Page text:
Hanauma Bay

There's this amazing place on Oahu called Hanauma Bay Nature Preserve, where most tourists go snorkel with fishies. It's a great spot for all levels of ocean explorers because the fish are big, the waters fairly calm and volunteers share their knowledge about the sea and its inhabitants with visitors.

hanauma bay.jpg

On Thursday evenings, they do a free public lecture, the Hanauma Bay Education Lecture—a great place to hear scientists talk about their research. They even live stream it so you don't have to be there in person! Check out their YouTube page to watch past presentations.

Tonite was a presentation by my fellow Moss Landing Marine Laboratories alum, Allen Andrews. He's dedicated his career to exploring how to age fish by their otoliths (ear stones) and has come up with some very innovative ways to measure it. Otoliths, up close look similar to a cut through a tree trunk with growth rings, and in a similar way they are counted to calculate how old the fish was when it died. Allen also uses the radioactive signature from non-underground nuclear testing (above ground testing was conducted from 1945 to 1980) and he's developing a method using a laser!

Otoliths, also known as ear bones, reside in the inner ears of all vertebrates. They are important for balance, movement. We have two, fishes have three that aid them with balance, movement and hearing.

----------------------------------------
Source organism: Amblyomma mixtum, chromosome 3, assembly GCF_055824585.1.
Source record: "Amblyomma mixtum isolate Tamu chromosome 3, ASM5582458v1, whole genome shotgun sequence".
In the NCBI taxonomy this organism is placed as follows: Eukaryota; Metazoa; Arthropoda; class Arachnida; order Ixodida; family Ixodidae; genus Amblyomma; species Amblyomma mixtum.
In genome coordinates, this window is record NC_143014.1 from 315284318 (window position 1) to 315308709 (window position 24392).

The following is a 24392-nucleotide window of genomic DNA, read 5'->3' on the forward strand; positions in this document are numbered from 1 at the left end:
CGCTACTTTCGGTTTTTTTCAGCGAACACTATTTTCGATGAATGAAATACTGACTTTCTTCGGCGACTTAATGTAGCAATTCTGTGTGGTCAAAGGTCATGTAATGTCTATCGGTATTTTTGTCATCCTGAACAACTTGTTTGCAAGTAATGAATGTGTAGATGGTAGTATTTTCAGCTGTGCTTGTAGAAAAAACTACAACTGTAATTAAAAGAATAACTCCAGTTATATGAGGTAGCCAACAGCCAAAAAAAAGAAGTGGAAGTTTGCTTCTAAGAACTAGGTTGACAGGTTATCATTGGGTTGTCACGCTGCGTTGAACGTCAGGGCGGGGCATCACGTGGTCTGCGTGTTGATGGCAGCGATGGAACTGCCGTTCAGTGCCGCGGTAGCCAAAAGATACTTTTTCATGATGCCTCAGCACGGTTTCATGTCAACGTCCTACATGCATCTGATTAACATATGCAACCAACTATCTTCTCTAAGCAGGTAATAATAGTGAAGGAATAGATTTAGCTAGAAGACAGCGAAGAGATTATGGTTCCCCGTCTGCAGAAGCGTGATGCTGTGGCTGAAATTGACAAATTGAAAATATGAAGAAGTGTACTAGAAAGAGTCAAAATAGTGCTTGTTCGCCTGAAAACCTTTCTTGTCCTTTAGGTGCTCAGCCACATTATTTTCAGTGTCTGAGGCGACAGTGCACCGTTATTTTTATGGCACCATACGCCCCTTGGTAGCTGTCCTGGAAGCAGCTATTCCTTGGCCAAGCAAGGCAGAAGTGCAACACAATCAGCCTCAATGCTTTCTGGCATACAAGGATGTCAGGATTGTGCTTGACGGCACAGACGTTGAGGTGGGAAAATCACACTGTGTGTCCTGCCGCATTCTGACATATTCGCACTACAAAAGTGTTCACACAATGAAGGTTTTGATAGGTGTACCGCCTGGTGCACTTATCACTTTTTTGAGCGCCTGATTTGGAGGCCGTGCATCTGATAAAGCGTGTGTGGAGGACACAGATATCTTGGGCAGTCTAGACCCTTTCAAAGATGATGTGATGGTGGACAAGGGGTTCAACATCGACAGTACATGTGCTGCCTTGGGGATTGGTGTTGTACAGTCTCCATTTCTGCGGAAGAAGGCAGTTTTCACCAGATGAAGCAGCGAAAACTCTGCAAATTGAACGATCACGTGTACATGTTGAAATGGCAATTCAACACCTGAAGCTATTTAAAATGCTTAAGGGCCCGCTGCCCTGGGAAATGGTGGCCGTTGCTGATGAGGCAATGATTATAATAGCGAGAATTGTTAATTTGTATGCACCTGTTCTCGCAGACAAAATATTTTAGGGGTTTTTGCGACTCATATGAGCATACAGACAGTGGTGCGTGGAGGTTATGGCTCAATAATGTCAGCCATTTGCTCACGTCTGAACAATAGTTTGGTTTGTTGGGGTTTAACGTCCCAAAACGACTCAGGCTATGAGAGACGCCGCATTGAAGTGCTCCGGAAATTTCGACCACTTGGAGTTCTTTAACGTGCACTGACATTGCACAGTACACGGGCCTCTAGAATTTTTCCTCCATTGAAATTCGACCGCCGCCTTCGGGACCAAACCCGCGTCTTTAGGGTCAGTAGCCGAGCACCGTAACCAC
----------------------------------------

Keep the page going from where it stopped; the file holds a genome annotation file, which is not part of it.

The three types of OTOLITHs:

  1. Sagitta: The largest of the 3 pairs of otoliths, sagitta is involved in the detection of sound and the process of hearing, or converting sound waves into electrical signals
  2. Asteriscus: This type of otolith is involved in the detection of sound and the process of hearing.
  3. Lapillus: This type of otolith is involved in the detection of gravitational force and sound (Popper and Lu 2000)

Above otolith description is an excerpt from

: [http://myfwc.com/research/saltwater/fish/age-growth-lab/aging-fish-otoliths/]

I sketch noted his presentation, he uses the data from nuclear testing to validate age-growth in different species of fish, I learned there are THREE pairs of otoliths...I started wondering why and how that helps them. He also shared details on his work using lasers to sample from otoliths.

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Next month I'll be one of the Schmidt Ocean Institute Artists sharing the amazing journey into science and plankton sailing across the Pacific from Honolulu to Portland earlier this year! Tune in or come in person. In person folks get extra bonus show-n-tell at the end!